“Our study shows that physiological spermidine blood levels do not reflect the beneficial health effects observed with higher dietary spermidine intake in animal models and human studies. Additionally, results show that spermidine blood levels could be a potential biomarker for preclinical Alzheimer’s disease. This is important since blood-based biomarkers for Alzheimer’s disease are less expensive and less of a strain on patients’ bodies compared to cerebrospinal fluid diagnostics, which entails the extraction of fluid from the spinal cavity,” says Professor Agnes Flöel, senior author of the study.

Beyond Diagnostic Testing: Diagnosing Alzheimer’s at an Early Stage

In the absence of the types of diagnostic tests referenced in this article, the typical manner in which Dementia, including Alzheimer’s, is detected is when an individual begins to exhibit some early symptoms of the disease. The early signs of Alzheimer’s are similar to those associated with other types of Dementia. At this juncture, Alzheimer’s disease is the most commonly diagnosed type of Dementia. These early signs of Alzheimer’s disease are:

  • Memory loss
  • Misplacing items
  • Forgetting the names of places and objects
  • Repeating themselves regularly, such as asking the same question several times
  • Becoming less flexible and more hesitant to try new things

The reality is that in some cases, a diagnosis of Alzheimer’s is not made until a person exhibits middle-stage signs of the disease:

  • Increasing confusion and disorientation
  • Obsessive, repetitive, or impulsive behavior
  • Delusions (believing untrue things)
  • Problems with speech or language (aphasia)
  • Disturbed sleep
  • Changes in mood, such as frequent mood swings, depression, and feeling increasingly anxious, frustrated, or agitated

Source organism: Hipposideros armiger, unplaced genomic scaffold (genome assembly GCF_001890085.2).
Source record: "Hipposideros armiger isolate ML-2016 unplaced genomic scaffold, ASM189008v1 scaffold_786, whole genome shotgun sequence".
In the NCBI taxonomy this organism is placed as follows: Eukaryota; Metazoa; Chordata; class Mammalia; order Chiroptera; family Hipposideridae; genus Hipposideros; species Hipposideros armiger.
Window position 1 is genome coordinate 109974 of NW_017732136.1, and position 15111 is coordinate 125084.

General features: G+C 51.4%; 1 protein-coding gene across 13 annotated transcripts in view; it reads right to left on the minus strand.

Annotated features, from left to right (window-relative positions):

• Difficulty in performing spatial tasks, such as judging distances
  • Agnosia (loss of ability to identify certain objects with the senses)

Benefits of Early Diagnostic Testing

One of the most important benefits of early diagnostic testing is that you might be able to rule out an Alzheimer’s diagnosis. Memory lapses can be caused by other treatable medical conditions, provided they are properly diagnosed.

If a diagnosis of Alzheimer’s disease is made through diagnostic testing, some of the important benefits of having this information during the early stage of the disease include:

  • Optimize benefits of treatments and lifestyle changes that can delay the onset of more severe symptoms or reduce the severity of these symptoms
  • Allow more time to undertake thoughtful planning
  • Pursue goals and objectives before symptoms become more significant
  • Access valuable resources and services

In conclusion, while there is no cure for Alzheimer’s disease at this time, there are treatments and lifestyle changes that can slow the progression or delay the onset of severe symptoms. As mentioned previously, these treatments and lifestyle changes are most effective when implemented during the early stage of Alzheimer’s disease and other forms of Dementia. With diagnostic testing of the type suggested by the research study involving spermidine levels in the blood, the prospect exists for being able to make a preclinical diagnosis of Alzheimer’s at a juncture in time before a person begins to exhibit any notable symptoms of the disease.